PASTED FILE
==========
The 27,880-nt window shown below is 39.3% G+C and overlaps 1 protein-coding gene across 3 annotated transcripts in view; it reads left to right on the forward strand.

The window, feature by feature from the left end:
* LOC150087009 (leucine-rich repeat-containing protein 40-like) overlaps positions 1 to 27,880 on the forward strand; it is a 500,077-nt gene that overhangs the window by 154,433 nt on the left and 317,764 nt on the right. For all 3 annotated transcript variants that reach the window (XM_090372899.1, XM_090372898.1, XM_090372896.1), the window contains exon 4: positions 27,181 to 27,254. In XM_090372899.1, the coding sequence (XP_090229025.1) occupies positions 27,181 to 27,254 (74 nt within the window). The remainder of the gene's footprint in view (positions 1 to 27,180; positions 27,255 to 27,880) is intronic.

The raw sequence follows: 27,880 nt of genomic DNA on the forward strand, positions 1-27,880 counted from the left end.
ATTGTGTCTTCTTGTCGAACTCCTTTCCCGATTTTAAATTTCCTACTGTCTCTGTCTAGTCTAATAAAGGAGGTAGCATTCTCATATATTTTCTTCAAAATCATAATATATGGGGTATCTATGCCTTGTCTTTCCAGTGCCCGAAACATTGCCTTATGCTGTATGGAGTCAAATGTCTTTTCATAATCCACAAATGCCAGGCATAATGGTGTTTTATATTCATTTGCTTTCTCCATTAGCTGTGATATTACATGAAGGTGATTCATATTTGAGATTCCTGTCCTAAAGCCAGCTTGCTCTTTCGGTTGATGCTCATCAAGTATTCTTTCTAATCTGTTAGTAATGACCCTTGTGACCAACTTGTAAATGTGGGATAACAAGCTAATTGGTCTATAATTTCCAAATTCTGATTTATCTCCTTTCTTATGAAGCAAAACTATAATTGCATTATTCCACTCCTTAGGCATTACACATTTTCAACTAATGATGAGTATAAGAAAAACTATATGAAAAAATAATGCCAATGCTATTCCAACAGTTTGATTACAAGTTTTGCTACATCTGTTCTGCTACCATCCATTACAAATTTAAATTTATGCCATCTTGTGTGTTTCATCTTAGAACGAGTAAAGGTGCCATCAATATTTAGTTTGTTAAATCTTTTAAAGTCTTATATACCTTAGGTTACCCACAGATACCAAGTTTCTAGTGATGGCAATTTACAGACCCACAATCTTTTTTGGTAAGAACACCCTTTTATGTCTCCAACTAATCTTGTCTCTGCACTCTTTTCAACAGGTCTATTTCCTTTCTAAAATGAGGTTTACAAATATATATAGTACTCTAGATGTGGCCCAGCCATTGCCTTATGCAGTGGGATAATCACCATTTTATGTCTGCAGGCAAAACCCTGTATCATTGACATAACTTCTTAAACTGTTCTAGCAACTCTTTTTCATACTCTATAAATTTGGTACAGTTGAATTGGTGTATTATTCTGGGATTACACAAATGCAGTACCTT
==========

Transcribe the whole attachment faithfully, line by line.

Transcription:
The 27,880-nt window shown below is 39.3% G+C and overlaps 1 protein-coding gene across 3 annotated transcripts in view; it reads left to right on the forward strand.

The window, feature by feature from the left end:
* LOC150087009 (leucine-rich repeat-containing protein 40-like) overlaps positions 1 to 27,880 on the forward strand; it is a 500,077-nt gene that overhangs the window by 154,433 nt on the left and 317,764 nt on the right. For all 3 annotated transcript variants that reach the window (XM_090372899.1, XM_090372898.1, XM_090372896.1), the window contains exon 4: positions 27,181 to 27,254. In XM_090372899.1, the coding sequence (XP_090229025.1) occupies positions 27,181 to 27,254 (74 nt within the window). The remainder of the gene's footprint in view (positions 1 to 27,180; positions 27,255 to 27,880) is intronic.

The raw sequence follows: 27,880 nt of genomic DNA on the forward strand, positions 1-27,880 counted from the left end.
ATTGTGTCTTCTTGTCGAACTCCTTTCCCGATTTTAAATTTCCTACTGTCTCTGTCTAGTCTAATAAAGGAGGTAGCATTCTCATATATTTTCTTCAAAATCATAATATATGGGGTATCTATGCCTTGTCTTTCCAGTGCCCGAAACATTGCCTTATGCTGTATGGAGTCAAATGTCTTTTCATAATCCACAAATGCCAGGCATAATGGTGTTTTATATTCATTTGCTTTCTCCATTAGCTGTGATATTACATGAAGGTGATTCATATTTGAGATTCCTGTCCTAAAGCCAGCTTGCTCTTTCGGTTGATGCTCATCAAGTATTCTTTCTAATCTGTTAGTAATGACCCTTGTGACCAACTTGTAAATGTGGGATAACAAGCTAATTGGTCTATAATTTCCAAATTCTGATTTATCTCCTTTCTTATGAAGCAAAACTATAATTGCATTATTCCACTCCTTAGGCATTACACATTTTCAACTAATGATGAGTATAAGAAAAACTATATGAAAAAATAATGCCAATGCTATTCCAACAGTTTGATTACAAGTTTTGCTACATCTGTTCTGCTACCATCCATTACAAATTTAAATTTATGCCATCTTGTGTGTTTCATCTTAGAACGAGTAAAGGTGCCATCAATATTTAGTTTGTTAAATCTTTTAAAGTCTTATATACCTTAGGTTACCCACAGATACCAAGTTTCTAGTGATGGCAATTTACAGACCCACAATCTTTTTTGGTAAGAACACCCTTTTATGTCTCCAACTAATCTTGTCTCTGCACTCTTTTCAACAGGTCTATTTCCTTTCTAAAATGAGGTTTACAAATATATATAGTACTCTAGATGTGGCCCAGCCATTGCCTTATGCAGTGGGATAATCACCATTTTATGTCTGCAGGCAAAACCCTGTATCATTGACATAACTTCTTAAACTGTTCTAGCAACTCTTTTTCATACTCTATAAATTTGGTACAGTTGAATTGGTGTATTATTCTGGGATTACACAAATGCAGTACCTT